Shortage of Planning & Regeneration Professionals in Place
by Dino Christodoulou
18/10/23Back to insights
Local government plays a pivotal role in shaping the future of communities, cities, and regions through planning and regeneration initiatives. These efforts are essential for sustainable development, infrastructure improvement, and economic growth. However, an increasingly common and concerning issue faced by local authorities across the UK is the shortage of planning and regeneration staff. This shortage not only weighs down the ability to effectively address urban challenges but also jeopardises the long-term well-being of communities, which in turn impacts council finances.
Some of the most common challenges faced by local authority planning and regeneration services areas include:
1.Overburdened Workforce: One of the primary reasons for the shortage of planning and regeneration staff in local government is the increasing demand for their services. Rapid development, population growth, and the need for more sustainable and resilient cities have placed an immense burden on these professionals. As a result, existing staff members often find themselves stretched thin, leading to burnout, decreased morale, and lower job satisfaction. This overburdened workforce can impact the quality and efficiency of planning and regeneration projects.
2.Competitive Job Market: The field of planning and regeneration has become highly competitive, making it challenging for local authorities to attract and retain qualified professionals. Skilled planners and regeneration experts are in high demand not only in the public sector but also in private consulting firms. The attraction of potentially higher salaries and more diverse career opportunities in the private sector can make it difficult for local authorities to compete.
3.Retirement Wave: Another critical factor contributing to the staff shortage is the impending retirement wave among experienced planning and regeneration professionals. Many long-serving employees in local government are approaching retirement age, and there is often a lack of succession planning in place to train and prepare the next generation of experts. The loss of institutional knowledge and expertise can be detrimental to the effectiveness of planning and regeneration efforts.
4.Budget Constraints: Local authorities often operate under tight budget constraints, which can limit their ability to hire and retain planning and regeneration staff. Budget cuts and fiscal limitations have forced many local authorities to reduce staff sizes or freeze hiring, exacerbating the existing shortage. In such cases, the workload falls on fewer individuals, leading to decreased productivity and project delays.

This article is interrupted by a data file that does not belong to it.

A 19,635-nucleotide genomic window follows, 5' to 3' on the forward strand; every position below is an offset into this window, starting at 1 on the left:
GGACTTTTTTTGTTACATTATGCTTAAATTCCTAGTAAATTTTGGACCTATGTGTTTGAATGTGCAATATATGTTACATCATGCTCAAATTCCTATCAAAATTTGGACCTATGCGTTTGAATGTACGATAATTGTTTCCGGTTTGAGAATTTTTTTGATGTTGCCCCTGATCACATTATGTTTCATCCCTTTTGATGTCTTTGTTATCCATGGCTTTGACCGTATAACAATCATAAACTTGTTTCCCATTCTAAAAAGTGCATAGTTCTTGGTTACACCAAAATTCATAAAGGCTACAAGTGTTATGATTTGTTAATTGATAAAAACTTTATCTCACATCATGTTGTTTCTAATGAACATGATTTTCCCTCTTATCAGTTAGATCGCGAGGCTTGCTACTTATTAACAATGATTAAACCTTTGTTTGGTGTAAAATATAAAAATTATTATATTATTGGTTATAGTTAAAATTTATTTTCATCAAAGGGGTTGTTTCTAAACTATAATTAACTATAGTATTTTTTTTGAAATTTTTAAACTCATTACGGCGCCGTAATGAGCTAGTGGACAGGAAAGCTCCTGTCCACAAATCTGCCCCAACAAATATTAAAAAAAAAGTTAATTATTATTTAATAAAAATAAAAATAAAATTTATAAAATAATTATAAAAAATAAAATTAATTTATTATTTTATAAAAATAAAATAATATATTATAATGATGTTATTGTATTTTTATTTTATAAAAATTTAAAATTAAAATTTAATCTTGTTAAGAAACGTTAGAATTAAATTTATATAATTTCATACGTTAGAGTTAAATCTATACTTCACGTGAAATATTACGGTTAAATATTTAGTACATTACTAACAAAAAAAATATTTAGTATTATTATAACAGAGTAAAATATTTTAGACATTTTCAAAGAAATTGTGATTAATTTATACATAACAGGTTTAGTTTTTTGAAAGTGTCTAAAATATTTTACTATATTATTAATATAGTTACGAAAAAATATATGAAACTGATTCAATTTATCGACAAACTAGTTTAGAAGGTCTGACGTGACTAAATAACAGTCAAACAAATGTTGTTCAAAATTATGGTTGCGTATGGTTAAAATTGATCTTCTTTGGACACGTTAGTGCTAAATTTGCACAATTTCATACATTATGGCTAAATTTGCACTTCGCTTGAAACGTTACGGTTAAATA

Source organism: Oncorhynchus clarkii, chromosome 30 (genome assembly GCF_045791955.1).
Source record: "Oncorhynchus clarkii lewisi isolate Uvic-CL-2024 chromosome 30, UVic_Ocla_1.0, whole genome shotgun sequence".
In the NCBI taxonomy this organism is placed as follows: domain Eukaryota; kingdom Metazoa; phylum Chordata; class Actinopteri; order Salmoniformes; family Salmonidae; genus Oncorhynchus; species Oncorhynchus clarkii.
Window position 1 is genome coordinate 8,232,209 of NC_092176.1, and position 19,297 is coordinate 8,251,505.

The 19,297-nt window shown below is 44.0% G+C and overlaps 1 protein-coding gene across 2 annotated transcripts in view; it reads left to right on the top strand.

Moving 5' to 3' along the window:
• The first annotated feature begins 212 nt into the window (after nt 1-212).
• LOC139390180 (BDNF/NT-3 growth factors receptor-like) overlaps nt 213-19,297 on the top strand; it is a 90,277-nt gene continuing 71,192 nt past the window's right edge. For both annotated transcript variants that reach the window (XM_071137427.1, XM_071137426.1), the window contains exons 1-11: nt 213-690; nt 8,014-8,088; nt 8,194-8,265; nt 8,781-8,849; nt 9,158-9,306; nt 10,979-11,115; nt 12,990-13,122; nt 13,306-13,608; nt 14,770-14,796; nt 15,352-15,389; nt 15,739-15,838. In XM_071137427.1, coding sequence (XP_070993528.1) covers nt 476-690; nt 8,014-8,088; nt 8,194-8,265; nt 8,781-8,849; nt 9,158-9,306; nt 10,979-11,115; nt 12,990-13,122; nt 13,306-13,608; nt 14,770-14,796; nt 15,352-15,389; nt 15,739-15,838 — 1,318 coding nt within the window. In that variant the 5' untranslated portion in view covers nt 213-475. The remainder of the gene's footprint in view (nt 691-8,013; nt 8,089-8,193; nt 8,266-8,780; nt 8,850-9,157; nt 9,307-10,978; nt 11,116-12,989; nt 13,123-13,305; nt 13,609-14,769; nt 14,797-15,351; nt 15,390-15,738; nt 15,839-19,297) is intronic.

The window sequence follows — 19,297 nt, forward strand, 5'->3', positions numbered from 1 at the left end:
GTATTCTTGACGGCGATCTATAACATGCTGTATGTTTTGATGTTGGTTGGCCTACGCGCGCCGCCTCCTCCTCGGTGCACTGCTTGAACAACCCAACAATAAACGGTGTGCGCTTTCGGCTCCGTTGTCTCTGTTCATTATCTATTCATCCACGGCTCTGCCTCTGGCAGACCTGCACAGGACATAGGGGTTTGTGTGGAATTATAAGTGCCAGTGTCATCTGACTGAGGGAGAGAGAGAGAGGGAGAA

5.Complex Regulatory Environment: The planning and regeneration field is subject to a complex web of regulations, laws, and processes. Navigating this regulatory landscape requires a deep understanding of legal and procedural intricacies. The shortage of qualified staff can lead to delays in project approvals, increased compliance risks, and potential legal challenges.
The shortage of planning and regeneration staff in local government is a multifaceted challenge that can have far-reaching implications for the future of towns, cities, and their communities. It can also lead to Homes England and the Central Government increasing their concerns about their capacity to deliver capital programmes, which in turn impacts funding packages. Addressing this issue requires a multi-pronged approach, including investing in education and training programmes, offering competitive salaries, and developing succession plans. This approach is a medium-long-term solution, so exploring other solutions, such as utilising the interim market, holds significant promise. Interim managers and directors, with their wealth of experience and expertise, can bridge the gap caused by staff shortages. They offer several advantages, including immediate availability, a fresh perspective, and a focus on results.
By tapping into the pool of candidates within the interim market, local government can temporarily bolster their teams, providing crucial support during peak workloads, helping maintain project timelines, and ensuring that essential tasks are not neglected. Additionally, their interim presence allows local government to benefit from specialised skills without the long-term financial commitments associated with full-time staff.
Incorporating interim managers and directors into the workforce strategy can mitigate the impact of staff shortages while providing an opportunity to inject new talent, ideas, and strategies into planning and regeneration initiatives and prove to be a valuable and agile resource for achieving long-term community well-being.